You searched for: “ptochoprodromus
Ptochoprodromus, "Poor Prodromus" (s) (noun) (no plural form)
Theodore Prodromus, (died c. 1166), was a Byzantine writer, well known for his prose and poetry, some of which was in the vernacular.

Ptochoprodromus wrote many pieces for a widespread circle of patrons at the imperial court. Some of his creations that have emerged present the figure of an author in reduced circumstances, with a marked propensity for begging, and who was in close touch with the ruling court circles during the reigns of John II (1118–43) and Manuel I (1143–80).

Prodromus' writings, which were often produced on the occasion of some public event, provide historians with information about many aspects of contemporary history; both at home and abroad, including details about the genealogy of individual personalities, and on everyday social and economic life.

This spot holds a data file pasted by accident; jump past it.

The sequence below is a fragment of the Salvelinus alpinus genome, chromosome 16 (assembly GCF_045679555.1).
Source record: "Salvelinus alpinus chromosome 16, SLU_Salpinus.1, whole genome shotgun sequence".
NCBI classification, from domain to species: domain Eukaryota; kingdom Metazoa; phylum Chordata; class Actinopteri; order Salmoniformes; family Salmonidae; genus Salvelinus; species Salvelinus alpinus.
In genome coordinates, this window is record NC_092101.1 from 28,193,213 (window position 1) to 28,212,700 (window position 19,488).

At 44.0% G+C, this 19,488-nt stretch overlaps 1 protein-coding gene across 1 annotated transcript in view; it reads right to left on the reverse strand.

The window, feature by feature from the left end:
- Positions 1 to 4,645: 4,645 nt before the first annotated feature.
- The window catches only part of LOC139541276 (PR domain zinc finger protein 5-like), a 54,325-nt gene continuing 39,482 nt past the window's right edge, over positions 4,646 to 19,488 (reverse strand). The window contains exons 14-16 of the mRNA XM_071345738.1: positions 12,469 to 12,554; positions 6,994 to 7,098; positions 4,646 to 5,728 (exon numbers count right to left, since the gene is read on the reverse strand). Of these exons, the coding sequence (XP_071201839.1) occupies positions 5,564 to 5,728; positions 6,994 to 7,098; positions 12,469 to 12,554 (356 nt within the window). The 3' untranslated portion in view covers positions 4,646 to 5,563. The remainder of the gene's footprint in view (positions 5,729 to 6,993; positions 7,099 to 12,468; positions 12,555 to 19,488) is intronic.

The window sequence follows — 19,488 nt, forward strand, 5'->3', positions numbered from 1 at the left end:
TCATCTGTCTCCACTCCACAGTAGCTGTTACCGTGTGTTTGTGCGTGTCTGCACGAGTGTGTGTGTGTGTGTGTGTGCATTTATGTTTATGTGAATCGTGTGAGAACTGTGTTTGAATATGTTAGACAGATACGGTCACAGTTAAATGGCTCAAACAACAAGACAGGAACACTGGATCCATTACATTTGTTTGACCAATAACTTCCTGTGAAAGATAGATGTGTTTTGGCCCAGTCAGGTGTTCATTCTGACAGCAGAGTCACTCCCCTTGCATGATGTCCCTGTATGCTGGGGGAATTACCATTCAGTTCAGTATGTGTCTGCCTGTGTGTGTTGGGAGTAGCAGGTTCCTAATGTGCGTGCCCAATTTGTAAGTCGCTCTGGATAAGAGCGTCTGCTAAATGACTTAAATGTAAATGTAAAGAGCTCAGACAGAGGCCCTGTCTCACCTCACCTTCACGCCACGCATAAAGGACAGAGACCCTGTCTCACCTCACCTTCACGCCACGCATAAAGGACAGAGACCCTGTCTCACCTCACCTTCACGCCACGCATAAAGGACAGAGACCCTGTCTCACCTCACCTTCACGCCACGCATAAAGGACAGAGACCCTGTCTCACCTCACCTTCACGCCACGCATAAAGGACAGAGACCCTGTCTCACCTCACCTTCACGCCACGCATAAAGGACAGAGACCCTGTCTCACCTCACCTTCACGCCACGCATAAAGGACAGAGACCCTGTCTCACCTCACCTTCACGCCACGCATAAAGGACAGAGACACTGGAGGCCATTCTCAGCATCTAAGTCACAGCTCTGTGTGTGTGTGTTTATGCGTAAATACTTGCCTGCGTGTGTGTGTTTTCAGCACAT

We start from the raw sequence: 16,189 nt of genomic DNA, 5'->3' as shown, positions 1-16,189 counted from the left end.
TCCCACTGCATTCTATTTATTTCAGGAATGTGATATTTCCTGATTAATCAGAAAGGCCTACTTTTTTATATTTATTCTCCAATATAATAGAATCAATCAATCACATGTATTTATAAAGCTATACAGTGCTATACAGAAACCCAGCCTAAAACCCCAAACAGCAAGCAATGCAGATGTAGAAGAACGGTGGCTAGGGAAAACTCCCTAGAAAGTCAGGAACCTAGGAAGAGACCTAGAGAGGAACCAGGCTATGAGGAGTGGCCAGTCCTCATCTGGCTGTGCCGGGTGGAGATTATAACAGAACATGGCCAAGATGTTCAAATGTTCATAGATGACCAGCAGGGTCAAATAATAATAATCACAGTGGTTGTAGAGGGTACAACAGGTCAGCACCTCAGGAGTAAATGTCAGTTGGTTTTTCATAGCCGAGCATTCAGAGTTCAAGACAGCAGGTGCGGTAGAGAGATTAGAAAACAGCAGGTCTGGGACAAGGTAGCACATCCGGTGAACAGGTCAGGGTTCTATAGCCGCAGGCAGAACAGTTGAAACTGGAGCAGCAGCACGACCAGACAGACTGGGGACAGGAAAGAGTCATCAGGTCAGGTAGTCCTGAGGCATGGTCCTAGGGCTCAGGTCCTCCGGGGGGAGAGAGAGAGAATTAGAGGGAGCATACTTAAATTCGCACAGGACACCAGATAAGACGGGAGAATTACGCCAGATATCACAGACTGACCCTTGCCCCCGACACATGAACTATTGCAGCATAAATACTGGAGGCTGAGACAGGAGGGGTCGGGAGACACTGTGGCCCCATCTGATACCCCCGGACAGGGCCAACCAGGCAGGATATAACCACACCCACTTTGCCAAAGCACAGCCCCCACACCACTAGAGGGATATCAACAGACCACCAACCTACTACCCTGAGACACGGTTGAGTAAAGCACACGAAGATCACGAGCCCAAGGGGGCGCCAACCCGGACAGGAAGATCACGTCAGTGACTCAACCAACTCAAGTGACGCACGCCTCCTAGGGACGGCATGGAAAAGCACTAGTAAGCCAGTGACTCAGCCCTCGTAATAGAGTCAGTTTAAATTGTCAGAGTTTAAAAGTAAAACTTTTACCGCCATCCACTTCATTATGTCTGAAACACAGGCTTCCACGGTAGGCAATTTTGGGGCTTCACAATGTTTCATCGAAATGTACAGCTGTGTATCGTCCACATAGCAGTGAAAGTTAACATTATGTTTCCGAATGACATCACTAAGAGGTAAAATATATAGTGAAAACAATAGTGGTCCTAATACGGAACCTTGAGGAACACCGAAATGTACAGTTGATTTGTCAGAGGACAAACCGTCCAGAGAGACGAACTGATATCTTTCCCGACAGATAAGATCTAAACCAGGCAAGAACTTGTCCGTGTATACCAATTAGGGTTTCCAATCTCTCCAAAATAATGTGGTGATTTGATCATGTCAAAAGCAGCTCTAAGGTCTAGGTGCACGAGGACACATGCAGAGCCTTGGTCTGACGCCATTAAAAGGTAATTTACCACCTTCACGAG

There was a strongly satirical element in his works, which ranged from epigrams and dialogues to letters and occasional pieces in both prose and verse. He had a strong sense of humor, and his comments are said to be shrewd and pithy.

—Compiled from "Ptochoprodromus", or "Prodromus, Theodore";
Encyclopaedia Britannica; Volume 18; William Benton, Publisher;
Chicago; 1968; page 589.
This entry is located in the following unit: ptocho-, ptoch- (page 1)